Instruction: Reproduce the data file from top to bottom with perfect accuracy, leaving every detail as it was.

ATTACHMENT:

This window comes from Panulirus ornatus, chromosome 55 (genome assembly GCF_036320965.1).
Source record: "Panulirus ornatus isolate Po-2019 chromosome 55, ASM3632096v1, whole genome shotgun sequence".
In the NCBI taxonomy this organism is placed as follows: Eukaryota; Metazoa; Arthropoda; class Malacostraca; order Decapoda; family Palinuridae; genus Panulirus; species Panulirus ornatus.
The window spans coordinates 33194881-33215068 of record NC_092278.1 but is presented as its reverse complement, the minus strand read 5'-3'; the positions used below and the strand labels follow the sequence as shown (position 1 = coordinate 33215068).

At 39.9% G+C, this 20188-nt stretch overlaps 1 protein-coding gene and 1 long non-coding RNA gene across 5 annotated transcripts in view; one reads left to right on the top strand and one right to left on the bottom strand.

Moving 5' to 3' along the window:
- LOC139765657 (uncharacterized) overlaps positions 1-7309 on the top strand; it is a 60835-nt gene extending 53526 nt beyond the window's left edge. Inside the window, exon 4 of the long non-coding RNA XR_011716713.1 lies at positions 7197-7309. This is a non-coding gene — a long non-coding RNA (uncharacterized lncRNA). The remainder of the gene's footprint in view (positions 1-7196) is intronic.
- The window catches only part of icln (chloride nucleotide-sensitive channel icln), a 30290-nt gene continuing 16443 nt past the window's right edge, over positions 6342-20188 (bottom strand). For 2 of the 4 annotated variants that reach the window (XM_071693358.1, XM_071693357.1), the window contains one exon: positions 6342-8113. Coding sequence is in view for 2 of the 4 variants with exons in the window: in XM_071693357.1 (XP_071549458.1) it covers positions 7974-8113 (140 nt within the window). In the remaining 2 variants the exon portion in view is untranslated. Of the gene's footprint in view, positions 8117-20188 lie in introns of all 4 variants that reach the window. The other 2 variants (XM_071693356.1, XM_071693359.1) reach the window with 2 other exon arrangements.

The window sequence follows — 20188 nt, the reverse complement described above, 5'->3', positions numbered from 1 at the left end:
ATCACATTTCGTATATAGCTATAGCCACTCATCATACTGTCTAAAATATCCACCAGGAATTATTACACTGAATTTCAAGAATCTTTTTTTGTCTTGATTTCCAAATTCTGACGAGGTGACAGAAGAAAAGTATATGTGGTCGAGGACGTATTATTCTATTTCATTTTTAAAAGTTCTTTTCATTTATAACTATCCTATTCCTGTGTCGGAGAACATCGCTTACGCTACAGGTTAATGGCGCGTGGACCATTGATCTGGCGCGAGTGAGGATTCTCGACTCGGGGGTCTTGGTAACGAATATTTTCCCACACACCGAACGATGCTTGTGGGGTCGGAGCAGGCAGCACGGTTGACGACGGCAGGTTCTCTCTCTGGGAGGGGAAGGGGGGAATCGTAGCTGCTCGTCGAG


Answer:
This window comes from Panulirus ornatus, chromosome 55 (genome assembly GCF_036320965.1).
Source record: "Panulirus ornatus isolate Po-2019 chromosome 55, ASM3632096v1, whole genome shotgun sequence".
In the NCBI taxonomy this organism is placed as follows: Eukaryota; Metazoa; Arthropoda; class Malacostraca; order Decapoda; family Palinuridae; genus Panulirus; species Panulirus ornatus.
The window spans coordinates 33194881-33215068 of record NC_092278.1 but is presented as its reverse complement, the minus strand read 5'-3'; the positions used below and the strand labels follow the sequence as shown (position 1 = coordinate 33215068).

At 39.9% G+C, this 20188-nt stretch overlaps 1 protein-coding gene and 1 long non-coding RNA gene across 5 annotated transcripts in view; one reads left to right on the top strand and one right to left on the bottom strand.

Moving 5' to 3' along the window:
- LOC139765657 (uncharacterized) overlaps positions 1-7309 on the top strand; it is a 60835-nt gene extending 53526 nt beyond the window's left edge. Inside the window, exon 4 of the long non-coding RNA XR_011716713.1 lies at positions 7197-7309. This is a non-coding gene — a long non-coding RNA (uncharacterized lncRNA). The remainder of the gene's footprint in view (positions 1-7196) is intronic.
- The window catches only part of icln (chloride nucleotide-sensitive channel icln), a 30290-nt gene continuing 16443 nt past the window's right edge, over positions 6342-20188 (bottom strand). For 2 of the 4 annotated variants that reach the window (XM_071693358.1, XM_071693357.1), the window contains one exon: positions 6342-8113. Coding sequence is in view for 2 of the 4 variants with exons in the window: in XM_071693357.1 (XP_071549458.1) it covers positions 7974-8113 (140 nt within the window). In the remaining 2 variants the exon portion in view is untranslated. Of the gene's footprint in view, positions 8117-20188 lie in introns of all 4 variants that reach the window. The other 2 variants (XM_071693356.1, XM_071693359.1) reach the window with 2 other exon arrangements.

The window sequence follows — 20188 nt, the reverse complement described above, 5'->3', positions numbered from 1 at the left end:
ATCACATTTCGTATATAGCTATAGCCACTCATCATACTGTCTAAAATATCCACCAGGAATTATTACACTGAATTTCAAGAATCTTTTTTTGTCTTGATTTCCAAATTCTGACGAGGTGACAGAAGAAAAGTATATGTGGTCGAGGACGTATTATTCTATTTCATTTTTAAAAGTTCTTTTCATTTATAACTATCCTATTCCTGTGTCGGAGAACATCGCTTACGCTACAGGTTAATGGCGCGTGGACCATTGATCTGGCGCGAGTGAGGATTCTCGACTCGGGGGTCTTGGTAACGAATATTTTCCCACACACCGAACGATGCTTGTGGGGTCGGAGCAGGCAGCACGGTTGACGACGGCAGGTTCTCTCTCTGGGAGGGGAAGGGGGGAATCGTAGCTGCTCGTCGAG